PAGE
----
During the autumn of 1946, the Yakolev OKB initiated a relatively modest redesign of the Yak-15 which was initially referred to as the Yak-15U - Uluchshennyi (improved).
The prototype, flown early in 1947, differed essentially in having a nosewheel rather than tailwheel undercarriage. Owing to the position of the engine, it was physically impossible to retract the nosewheel completely, and this was therefore partly enclosed by a fixed fairing. Introduction of a nosewheel demanded transfer of the main undercarriage members from the forward to the rear wing spar and dictated considerable structural redesign and a reduction in wing tankage. To compensate, a jettisonable 300-litre tank was added beneath each wing tip. Redesignated Yak-17, this fighter was restressed throughout and, in series form, was fitted with a redesigned vertical tail and an RD-10A engine rated at 1000kg. Armament remained two 23mm NS-23 cannon.
The Yak-17 was powered by the uprated RD-10A rated at 1000 kg (2205 lb) of thrust. The NATO code named Feather was slightly faster and lighter than its competitor, the La-150, and was substantially superior in range; rough-field performance of the Yak-17 was very much better than that of the Lavochkin design, which had a heavy narrow-track undercar-riage. The La-150 was abandoned in April 1947 and the Yak-17 was ordered into pro-duction.
A second cockpit was added in front of the existing position and a long sliding canopy was fitted; an enlarged fin was also adopted for both the Magnet and Feather. The Yak-17UTI entered flight test in April 1948, and about 150 were eventually built, 20 of these being exported to Poland and several to China. One Yak-17 fighter was delivered to Czechoslovakia for evaluation, where it received the designation S 100, and three were supplied to Poland. Poland acquired manufacturing licences in 1950 for both the Yak-17 and its RD-10A turbojet, which were to be built at Mielec and Rzeszow respectively. The Polish programme was terminated in the winter of 1950-51 before any aircraft had been built as the Yak-17 had been overtaken by better fighters, but 30 RD-10 A engines were completed at Rzeszow.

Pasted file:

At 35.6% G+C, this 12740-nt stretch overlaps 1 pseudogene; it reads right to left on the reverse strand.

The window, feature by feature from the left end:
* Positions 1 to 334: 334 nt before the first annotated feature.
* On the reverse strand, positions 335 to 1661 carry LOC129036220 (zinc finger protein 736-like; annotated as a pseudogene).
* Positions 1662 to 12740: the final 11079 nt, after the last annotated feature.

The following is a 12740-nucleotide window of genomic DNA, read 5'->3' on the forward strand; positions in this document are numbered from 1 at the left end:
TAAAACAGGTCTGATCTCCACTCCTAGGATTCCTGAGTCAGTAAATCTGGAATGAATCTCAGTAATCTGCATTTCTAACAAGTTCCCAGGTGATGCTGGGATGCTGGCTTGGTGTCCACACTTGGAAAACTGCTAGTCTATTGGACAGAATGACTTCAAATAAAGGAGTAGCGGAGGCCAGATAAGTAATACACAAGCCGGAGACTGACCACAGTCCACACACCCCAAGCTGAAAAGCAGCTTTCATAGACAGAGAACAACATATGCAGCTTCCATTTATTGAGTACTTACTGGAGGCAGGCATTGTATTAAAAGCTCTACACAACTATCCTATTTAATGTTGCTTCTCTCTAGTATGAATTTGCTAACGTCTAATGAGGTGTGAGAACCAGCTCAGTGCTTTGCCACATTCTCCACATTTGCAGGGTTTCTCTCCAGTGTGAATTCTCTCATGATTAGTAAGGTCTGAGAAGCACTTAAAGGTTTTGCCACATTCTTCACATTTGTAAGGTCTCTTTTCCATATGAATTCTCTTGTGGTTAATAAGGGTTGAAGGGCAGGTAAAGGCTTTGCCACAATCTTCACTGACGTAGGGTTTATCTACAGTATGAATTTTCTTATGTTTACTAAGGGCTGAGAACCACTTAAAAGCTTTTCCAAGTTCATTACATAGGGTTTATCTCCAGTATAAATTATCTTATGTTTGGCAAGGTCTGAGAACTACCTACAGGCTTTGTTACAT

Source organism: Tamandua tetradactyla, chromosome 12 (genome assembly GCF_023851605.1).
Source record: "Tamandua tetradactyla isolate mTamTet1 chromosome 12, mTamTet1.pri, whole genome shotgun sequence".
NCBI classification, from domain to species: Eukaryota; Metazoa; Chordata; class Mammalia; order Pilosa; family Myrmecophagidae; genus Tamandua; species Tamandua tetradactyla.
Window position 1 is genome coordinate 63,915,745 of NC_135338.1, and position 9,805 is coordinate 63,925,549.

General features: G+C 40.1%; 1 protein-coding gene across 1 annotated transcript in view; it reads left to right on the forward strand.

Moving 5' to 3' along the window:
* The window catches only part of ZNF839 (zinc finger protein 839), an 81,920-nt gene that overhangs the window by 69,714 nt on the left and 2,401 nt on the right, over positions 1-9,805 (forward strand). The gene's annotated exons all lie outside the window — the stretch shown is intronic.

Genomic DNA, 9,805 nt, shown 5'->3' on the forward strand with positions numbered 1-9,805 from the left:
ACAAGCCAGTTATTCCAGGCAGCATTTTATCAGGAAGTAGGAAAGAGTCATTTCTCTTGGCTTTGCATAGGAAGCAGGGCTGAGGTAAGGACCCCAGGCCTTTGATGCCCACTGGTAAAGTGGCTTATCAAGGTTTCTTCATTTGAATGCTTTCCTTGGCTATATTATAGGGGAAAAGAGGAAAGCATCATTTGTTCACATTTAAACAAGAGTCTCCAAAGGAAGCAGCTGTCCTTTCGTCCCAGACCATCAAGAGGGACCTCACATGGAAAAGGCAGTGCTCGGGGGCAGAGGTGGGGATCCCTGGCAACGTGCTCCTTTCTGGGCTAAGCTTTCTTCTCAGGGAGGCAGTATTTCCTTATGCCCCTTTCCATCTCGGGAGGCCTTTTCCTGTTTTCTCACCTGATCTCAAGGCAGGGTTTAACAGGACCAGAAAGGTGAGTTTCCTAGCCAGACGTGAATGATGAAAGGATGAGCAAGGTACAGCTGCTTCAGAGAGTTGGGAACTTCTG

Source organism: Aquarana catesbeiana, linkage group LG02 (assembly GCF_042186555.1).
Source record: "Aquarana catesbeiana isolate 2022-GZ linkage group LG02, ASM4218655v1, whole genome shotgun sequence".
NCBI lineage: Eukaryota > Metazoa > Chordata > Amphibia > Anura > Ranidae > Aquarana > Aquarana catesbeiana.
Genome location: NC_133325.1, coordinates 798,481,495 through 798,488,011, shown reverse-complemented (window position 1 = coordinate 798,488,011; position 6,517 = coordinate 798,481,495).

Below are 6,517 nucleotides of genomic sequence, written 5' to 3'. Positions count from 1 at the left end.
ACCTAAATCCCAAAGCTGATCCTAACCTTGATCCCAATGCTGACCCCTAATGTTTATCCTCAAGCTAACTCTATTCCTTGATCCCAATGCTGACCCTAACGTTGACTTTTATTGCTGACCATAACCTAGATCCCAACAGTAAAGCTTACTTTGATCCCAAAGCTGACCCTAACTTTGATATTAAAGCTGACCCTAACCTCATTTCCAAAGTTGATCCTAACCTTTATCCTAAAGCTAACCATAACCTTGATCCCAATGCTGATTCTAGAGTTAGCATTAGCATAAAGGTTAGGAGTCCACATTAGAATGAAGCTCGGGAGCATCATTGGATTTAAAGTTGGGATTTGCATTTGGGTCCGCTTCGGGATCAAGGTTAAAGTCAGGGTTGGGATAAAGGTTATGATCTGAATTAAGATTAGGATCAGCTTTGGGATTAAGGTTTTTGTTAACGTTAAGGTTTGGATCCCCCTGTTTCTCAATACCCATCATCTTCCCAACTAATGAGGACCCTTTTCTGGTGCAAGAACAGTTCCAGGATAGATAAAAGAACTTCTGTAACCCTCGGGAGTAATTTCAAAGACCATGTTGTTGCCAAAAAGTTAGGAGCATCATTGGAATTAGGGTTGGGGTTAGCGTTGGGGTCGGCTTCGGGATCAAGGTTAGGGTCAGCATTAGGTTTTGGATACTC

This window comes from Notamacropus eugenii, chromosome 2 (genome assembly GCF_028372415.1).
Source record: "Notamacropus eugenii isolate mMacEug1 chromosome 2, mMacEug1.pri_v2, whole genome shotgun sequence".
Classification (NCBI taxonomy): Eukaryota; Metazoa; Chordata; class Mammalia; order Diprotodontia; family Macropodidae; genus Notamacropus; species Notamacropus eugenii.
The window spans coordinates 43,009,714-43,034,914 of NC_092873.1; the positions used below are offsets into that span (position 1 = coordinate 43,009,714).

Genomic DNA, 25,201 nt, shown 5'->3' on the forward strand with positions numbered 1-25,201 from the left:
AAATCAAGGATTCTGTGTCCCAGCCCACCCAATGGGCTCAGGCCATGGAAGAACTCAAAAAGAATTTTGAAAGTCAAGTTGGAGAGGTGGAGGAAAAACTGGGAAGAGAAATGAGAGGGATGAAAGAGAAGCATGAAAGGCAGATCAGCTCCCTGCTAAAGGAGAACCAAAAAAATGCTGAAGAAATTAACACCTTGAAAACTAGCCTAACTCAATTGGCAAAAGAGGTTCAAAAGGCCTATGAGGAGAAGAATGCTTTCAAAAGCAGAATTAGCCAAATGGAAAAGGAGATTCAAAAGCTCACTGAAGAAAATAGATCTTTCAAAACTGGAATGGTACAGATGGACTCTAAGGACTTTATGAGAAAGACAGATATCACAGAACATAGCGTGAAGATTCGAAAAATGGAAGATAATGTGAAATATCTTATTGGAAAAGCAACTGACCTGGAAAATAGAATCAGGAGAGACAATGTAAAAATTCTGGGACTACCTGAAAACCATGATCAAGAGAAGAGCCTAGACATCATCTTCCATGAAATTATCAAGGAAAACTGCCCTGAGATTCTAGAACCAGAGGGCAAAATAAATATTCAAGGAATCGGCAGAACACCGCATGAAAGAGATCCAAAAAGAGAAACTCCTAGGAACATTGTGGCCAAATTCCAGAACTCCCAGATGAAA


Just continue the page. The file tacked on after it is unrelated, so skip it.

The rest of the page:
The Yak-17 and Yak-17UTI were phased out by the V-VS in 1951 and 1953 respectively, and the latter from the Polish air arm by 1955.
Production of the Yak-17 from late 1947 to August 1949 and totalled 430, including a proportion of tandem two-seat Yak-17UTI conversion trainers. The Yak-17UTI was the Soviet air force's first specialist jet trainer and remained in service until replaced by the MiG-15UTI.
Engine: RD 10 A, 9810 N / 1000 kp
Max take-off weight: 3323 kg / 7326 lb
Empty weight: 2430 kg / 5357 lb
Wingspan: 9.20 m / 30 ft 2 in
Length: 8.78 m / 28 ft 10 in
Wing area: 14.85 sq.m / 159.84 sq ft
Height: 9.514 ft / 2.9 m
Max. speed: 750 km/h / 466 mph
Cruise speed: 600 km/h / 373 mph
Range: 717 km / 446 miles
Service ceiling: 42651 ft / 13000 m
Armament: 2x MK 23mm